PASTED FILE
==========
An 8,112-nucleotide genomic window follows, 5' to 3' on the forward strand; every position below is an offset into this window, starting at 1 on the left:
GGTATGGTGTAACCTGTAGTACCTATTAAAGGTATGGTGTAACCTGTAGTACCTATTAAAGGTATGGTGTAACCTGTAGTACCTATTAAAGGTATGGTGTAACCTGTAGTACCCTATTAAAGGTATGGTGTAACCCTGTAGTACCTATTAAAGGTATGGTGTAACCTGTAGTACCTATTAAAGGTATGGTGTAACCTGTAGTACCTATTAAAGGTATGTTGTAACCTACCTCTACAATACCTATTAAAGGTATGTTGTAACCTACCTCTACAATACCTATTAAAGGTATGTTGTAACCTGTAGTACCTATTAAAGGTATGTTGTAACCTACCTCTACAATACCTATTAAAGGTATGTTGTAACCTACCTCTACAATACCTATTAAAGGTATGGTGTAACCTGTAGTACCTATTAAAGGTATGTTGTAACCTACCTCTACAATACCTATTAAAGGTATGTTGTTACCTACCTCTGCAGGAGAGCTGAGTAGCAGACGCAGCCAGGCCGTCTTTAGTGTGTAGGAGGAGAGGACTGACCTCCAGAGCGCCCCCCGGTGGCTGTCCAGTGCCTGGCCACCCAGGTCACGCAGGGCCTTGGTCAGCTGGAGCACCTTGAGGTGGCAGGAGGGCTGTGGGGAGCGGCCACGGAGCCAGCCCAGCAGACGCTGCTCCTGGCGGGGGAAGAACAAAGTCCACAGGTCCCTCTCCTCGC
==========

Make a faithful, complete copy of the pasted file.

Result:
An 8,112-nucleotide genomic window follows, 5' to 3' on the forward strand; every position below is an offset into this window, starting at 1 on the left:
GGTATGGTGTAACCTGTAGTACCTATTAAAGGTATGGTGTAACCTGTAGTACCTATTAAAGGTATGGTGTAACCTGTAGTACCTATTAAAGGTATGGTGTAACCTGTAGTACCCTATTAAAGGTATGGTGTAACCCTGTAGTACCTATTAAAGGTATGGTGTAACCTGTAGTACCTATTAAAGGTATGGTGTAACCTGTAGTACCTATTAAAGGTATGTTGTAACCTACCTCTACAATACCTATTAAAGGTATGTTGTAACCTACCTCTACAATACCTATTAAAGGTATGTTGTAACCTGTAGTACCTATTAAAGGTATGTTGTAACCTACCTCTACAATACCTATTAAAGGTATGTTGTAACCTACCTCTACAATACCTATTAAAGGTATGGTGTAACCTGTAGTACCTATTAAAGGTATGTTGTAACCTACCTCTACAATACCTATTAAAGGTATGTTGTTACCTACCTCTGCAGGAGAGCTGAGTAGCAGACGCAGCCAGGCCGTCTTTAGTGTGTAGGAGGAGAGGACTGACCTCCAGAGCGCCCCCCGGTGGCTGTCCAGTGCCTGGCCACCCAGGTCACGCAGGGCCTTGGTCAGCTGGAGCACCTTGAGGTGGCAGGAGGGCTGTGGGGAGCGGCCACGGAGCCAGCCCAGCAGACGCTGCTCCTGGCGGGGGAAGAACAAAGTCCACAGGTCCCTCTCCTCGC